Stew of the month: February 2018

Welcome to a new issue of Stew of the Month, a monthly blog from Digital Systems and Stewardship (DSS) at the University of Maryland Libraries. This blog provides news and updates from the DSS Division. We welcome comments, feedback and ideas for improving our products and services.

Digitization Activities

Historic Maryland Newspapers Project

The Historic Maryland Newspaper Project has partnered with the Maryland Humanities Council to provide student resources for next year’s Maryland History Day. Research guides focused on the 2019 theme of “Triumph and Tragedy” will offer articles from historic Maryland newspapers as well as related content from Special Collections and University Archives, affording 8th-, 9th-, and 11th-grade students an opportunity to access the past through primary source materials.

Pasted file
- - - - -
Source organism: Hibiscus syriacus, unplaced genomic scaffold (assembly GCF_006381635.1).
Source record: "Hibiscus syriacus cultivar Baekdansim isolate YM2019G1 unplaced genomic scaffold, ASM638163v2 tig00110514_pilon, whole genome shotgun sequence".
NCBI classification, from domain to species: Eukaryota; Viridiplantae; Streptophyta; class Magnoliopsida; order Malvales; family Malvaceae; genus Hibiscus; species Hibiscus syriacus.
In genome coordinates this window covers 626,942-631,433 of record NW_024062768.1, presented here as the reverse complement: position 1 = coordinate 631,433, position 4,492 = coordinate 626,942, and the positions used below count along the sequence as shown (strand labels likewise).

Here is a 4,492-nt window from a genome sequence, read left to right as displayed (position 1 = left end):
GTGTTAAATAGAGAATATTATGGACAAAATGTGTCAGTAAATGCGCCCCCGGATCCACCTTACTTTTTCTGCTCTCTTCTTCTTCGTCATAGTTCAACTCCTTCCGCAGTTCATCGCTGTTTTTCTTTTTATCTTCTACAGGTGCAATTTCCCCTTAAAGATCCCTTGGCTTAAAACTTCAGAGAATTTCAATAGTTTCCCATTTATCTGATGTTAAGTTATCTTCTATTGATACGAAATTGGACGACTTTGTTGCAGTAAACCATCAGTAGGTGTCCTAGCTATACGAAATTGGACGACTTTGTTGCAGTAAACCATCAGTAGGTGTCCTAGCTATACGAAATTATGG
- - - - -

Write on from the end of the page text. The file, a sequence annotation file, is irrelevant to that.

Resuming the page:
Look to Twitter on the third Tuesday of each month for a Chronicling America hashtag party. The HMNP (@HistoricMDNews) and other NDNP awardees nationwide tweet newspaper content following that month’s theme. Past themes have included: #LoveBeforeTwitter, #WeirdWeatherNews, #HistoricHoliday, and others. This month, we’ll be tweeting about #WomensHistoryMonth. Search Twitter for #ChronAmParty to enjoy past content.

Other Digitization Activities

Robin and Rebecca Wack collaborated with Elizabeth Novara and Eric Stoykovich (SCUA) to write a grant application to the Council on Library and Information Resources (CLIR) Recordings at Risk program. They proposed digitizing over 500 analog audio recordings from the Spiro T. Agnew collection.